The latest version of Nike’s self-lacing basketball shoes are ones that can be tightened with the touch of a button or a swipe of a mobile screen.
The latest Nike Adapt BB shoes are an updated version of the company’s HyperAdapt 1.0 sneakers from 2016, and they were only unveiled yesterday at the company’s headquarters in New York. The second version makes use of a power lacing technology known as Fit Adapt. This system consists of a small motor and gear train that connects to cords and is used to tighten and loosen laces. The device is able to determine the level of strain required by the foot and adjust itself accordingly.
All of this may be adjusted via the Nike Adapt app or manually by pressing a couple of buttons located on the device’s outside. For instance, a player has the opportunity to adjust their footwear during timeouts and then readjust it before the game resumes. Even if you do a lot of different things, the system will remember the best settings for each one.
These will be Nike’s first smart sneakers, and they will be able to get updates to their firmware in the future. For instance, an upcoming innovation will give players the ability to choose the degree of tightness that is applied during warm-ups. Nike states that the sneakers do not now offer any data, but that functionality will be added in the near future.
The battery in the shoes has a capacity of 505 mAh and, depending on how often they are worn, can go between 10 and 20 days without needing to be recharged. Simply leaving them on the shoe-sized Qi-compatible pad for three hours will allow them to be refuelled.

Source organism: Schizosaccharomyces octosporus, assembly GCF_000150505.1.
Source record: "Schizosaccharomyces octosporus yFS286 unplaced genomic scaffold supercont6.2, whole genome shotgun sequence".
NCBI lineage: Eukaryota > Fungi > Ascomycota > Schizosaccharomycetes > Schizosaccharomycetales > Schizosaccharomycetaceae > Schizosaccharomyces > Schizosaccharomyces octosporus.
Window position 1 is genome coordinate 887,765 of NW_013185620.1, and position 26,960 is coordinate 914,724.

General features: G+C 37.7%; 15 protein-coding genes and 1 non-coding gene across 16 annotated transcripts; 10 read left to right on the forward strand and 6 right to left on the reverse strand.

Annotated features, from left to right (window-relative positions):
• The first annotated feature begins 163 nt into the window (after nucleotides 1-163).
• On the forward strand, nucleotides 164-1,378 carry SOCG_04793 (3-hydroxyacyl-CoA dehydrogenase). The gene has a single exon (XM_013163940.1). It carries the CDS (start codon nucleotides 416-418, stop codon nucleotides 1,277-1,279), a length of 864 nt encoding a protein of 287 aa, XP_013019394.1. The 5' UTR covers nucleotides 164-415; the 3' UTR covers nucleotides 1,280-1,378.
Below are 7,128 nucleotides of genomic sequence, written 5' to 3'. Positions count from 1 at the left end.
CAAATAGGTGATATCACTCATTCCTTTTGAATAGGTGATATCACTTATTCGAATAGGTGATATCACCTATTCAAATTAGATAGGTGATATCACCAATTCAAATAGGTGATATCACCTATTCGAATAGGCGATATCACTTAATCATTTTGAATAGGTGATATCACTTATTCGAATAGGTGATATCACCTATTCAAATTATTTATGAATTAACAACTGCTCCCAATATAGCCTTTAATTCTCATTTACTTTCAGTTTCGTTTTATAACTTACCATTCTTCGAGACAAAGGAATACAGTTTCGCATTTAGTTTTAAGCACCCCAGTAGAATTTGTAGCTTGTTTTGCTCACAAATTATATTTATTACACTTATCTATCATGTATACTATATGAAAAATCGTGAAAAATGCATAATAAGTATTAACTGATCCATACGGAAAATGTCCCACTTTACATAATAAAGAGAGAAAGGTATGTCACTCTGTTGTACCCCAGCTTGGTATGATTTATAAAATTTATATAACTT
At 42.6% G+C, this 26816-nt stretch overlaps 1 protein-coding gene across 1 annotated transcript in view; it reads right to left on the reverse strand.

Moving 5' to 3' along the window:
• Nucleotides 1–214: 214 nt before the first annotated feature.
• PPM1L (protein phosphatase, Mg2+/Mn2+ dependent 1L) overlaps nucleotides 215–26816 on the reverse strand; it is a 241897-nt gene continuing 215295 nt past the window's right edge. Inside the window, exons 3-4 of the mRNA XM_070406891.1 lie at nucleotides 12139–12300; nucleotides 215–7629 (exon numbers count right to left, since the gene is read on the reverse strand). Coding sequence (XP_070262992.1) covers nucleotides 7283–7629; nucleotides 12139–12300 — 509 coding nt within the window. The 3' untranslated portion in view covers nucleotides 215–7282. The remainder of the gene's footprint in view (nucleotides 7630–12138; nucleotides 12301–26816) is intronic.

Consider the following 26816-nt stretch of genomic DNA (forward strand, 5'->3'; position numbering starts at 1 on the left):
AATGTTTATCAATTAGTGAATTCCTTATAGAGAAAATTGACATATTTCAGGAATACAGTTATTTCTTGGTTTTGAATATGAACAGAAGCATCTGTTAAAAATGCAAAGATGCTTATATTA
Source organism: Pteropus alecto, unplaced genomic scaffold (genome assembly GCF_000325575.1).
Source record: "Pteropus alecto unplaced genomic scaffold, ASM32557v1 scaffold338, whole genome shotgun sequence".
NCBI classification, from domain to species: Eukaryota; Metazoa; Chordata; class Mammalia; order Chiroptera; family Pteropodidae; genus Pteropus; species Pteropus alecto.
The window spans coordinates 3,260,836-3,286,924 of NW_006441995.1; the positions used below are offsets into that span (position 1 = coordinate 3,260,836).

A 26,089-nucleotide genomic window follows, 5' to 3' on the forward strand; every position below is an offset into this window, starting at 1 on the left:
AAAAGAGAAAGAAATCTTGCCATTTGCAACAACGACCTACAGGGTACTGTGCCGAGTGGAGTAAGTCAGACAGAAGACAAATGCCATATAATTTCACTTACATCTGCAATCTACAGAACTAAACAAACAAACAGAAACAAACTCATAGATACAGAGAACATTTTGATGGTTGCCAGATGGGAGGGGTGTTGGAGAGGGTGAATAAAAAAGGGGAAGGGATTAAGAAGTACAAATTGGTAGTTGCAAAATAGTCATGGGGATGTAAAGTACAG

The sneakers will be available for purchase for $350 and will begin shipping on February 17th 2019. Even though this is a somewhat high price tag, it is still significantly more affordable than the first model, which retailed for $720. Even though the company started out with basketball, Nike wants to use this technology in a lot of different sports in the future.
“The company collectively decided to pick basketball as the very first athletic activity for Nike Adapt purposefully because of the requirements that sportsmen put on their footwear,” said Eric Avar, VP Creative Director of Innovation for Nike, in a statement.
“During the course of a typical basketball game, the athlete’s foot changes,” and “the ability to rapidly alter your fit by easing your footwear to increase blood flow and then tightening again for effectiveness is a crucial feature that we genuinely think will improve the athlete’s experience,” the authors write.
Puma is rumoured to be interested in pursuing the technology in the future as well. A limited run of 30 pairs of self-tightening sneakers that consumers will be able to manage via a smartphone app is going to be made available for purchase by a multinational firm based in Germany.